Water Awareness Month was developed in partnership with the League of Women Voters and the Sedona Women beginning in 2004. Sustainable Arizona® led in a number of workshops on water management systems and drafted a water management plan for Sedona. Over the next five years, Water Awareness Month grew to a full month of events, workshops, and celebrations of water conservation in Arizona. The collaborations included the Arizona Department of Water Quality (before it was cut to pieces), Sierra Club,
Institute of EcoTourism, Sedona Women, the City of Sedona, the Audubon Society, Gardens for Humanity, Sedona Chamber of Commerce and others. The collaboration was recognized by Governor Napolitano as a model program and has been adopted by the state. Visit the Water Awareness Month site to learn more.
The sustainable communities’ efforts brought together nonprofits, municipalities and businesses to learn about ways to help communities become more resilient and self-sufficient. Sustainable Arizona raised funds to support a number of organizations with their community outreach and education events, and participated where needed with expert presenters. Sustainable Arizona consulted on the development of the Living in Harmony project focused on improving the quality of life in the oldest, most diverse neighborhood in Sedona and hosted an Earth Day fund-raiser for local schools. The resilient communities effort is still underway through the new Sustainability Alliance.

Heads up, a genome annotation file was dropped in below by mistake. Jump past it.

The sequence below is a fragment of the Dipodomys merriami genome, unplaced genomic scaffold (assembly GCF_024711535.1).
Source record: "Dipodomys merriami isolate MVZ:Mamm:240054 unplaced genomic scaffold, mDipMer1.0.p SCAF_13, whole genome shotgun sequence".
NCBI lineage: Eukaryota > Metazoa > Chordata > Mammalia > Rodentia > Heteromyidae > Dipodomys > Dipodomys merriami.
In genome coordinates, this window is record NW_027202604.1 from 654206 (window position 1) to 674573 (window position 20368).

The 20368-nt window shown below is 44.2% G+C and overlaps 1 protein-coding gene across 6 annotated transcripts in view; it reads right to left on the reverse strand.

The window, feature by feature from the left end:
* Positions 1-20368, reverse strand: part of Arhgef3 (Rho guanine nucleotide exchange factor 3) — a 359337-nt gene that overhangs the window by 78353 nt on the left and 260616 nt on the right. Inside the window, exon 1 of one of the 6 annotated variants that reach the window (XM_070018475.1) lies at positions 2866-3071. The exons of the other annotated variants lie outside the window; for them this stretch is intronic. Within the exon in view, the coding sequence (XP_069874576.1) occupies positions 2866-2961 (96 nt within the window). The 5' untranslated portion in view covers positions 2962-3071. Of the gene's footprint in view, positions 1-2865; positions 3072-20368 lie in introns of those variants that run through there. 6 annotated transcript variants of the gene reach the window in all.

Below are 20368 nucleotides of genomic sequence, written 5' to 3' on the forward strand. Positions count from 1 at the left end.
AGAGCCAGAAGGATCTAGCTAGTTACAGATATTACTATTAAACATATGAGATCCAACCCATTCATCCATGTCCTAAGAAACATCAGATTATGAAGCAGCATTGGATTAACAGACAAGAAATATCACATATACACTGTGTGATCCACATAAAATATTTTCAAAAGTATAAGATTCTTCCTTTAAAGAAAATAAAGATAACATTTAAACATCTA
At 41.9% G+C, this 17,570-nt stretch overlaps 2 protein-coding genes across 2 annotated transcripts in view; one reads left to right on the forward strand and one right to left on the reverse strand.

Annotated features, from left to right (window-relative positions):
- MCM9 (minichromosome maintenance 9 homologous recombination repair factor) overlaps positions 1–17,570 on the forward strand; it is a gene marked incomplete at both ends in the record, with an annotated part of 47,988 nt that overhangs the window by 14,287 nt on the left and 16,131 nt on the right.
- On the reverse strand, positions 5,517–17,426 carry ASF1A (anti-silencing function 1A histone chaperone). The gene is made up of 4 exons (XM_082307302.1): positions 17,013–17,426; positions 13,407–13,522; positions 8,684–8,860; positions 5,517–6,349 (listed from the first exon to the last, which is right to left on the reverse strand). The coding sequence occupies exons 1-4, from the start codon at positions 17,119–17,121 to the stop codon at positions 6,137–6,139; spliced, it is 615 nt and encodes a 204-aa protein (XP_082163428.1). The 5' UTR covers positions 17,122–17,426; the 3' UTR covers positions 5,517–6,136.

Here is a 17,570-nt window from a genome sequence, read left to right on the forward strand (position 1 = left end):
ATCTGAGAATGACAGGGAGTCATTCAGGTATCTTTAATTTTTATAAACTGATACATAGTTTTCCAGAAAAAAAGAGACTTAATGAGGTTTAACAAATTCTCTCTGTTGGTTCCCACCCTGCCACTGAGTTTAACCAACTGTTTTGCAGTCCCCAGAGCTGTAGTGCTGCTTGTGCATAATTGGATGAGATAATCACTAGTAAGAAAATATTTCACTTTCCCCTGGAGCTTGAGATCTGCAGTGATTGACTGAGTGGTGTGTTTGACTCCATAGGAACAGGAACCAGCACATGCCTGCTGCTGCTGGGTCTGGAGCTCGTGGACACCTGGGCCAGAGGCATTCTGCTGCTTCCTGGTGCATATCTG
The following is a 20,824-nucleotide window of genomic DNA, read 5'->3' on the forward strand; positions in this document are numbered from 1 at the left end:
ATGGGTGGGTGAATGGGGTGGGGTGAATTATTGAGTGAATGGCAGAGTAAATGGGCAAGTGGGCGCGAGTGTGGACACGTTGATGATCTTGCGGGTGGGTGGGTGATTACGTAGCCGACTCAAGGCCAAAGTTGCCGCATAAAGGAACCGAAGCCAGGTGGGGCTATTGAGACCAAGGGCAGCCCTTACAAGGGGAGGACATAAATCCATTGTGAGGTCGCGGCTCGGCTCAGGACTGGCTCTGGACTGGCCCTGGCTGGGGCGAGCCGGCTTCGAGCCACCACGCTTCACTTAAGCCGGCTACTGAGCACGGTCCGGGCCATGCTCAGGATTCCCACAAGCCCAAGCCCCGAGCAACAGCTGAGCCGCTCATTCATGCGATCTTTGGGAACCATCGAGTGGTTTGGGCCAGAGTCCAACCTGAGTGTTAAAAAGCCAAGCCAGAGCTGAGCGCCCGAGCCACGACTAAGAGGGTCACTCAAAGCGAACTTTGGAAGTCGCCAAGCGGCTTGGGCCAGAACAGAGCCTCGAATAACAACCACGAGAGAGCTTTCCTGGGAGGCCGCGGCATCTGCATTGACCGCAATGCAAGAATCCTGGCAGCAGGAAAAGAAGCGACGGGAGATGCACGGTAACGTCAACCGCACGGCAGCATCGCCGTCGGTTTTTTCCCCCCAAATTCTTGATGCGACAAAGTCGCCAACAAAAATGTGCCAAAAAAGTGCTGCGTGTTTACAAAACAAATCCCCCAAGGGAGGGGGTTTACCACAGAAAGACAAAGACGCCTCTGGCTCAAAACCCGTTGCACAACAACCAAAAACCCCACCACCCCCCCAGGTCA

In 2005, the president of Sustainable Arizona joined the founding board of SEDI, the Sustainable Economic Development Initiative of Northern Arizona (www.SEDInaz.org). He led the Education for Sustainability,
Sustainable Tourism, Green Business teams and participated in the Sustainable Communities Indicators Project and the Energy Teams. While head of the Education for Sustainability team, TASC, the Teachers Awards for Sustainable Curriculum, was developed. In 2018, TASC awarded $18,000 to twelve teachers for their outstanding achievements in creating sustainability frameworks and experiential learning in their classrooms. The SEDI Sustainable Communities Indicators Project is undergoing its second update.
As part of the sustainable development outreach efforts, the president of Sustainable Arizona has given presentations around the Southwest, including: Phoenix Green Building Expo, Tucson Sustainable Communities Conference, the Arizona Minority Business Enterprise Center Biz Green Conference, the US Green Building Council annual meeting, Bioneers conference, the Society for Human Ecology meeting, the American Resort Development Association conference, the Arizona Association of Economic Development and others.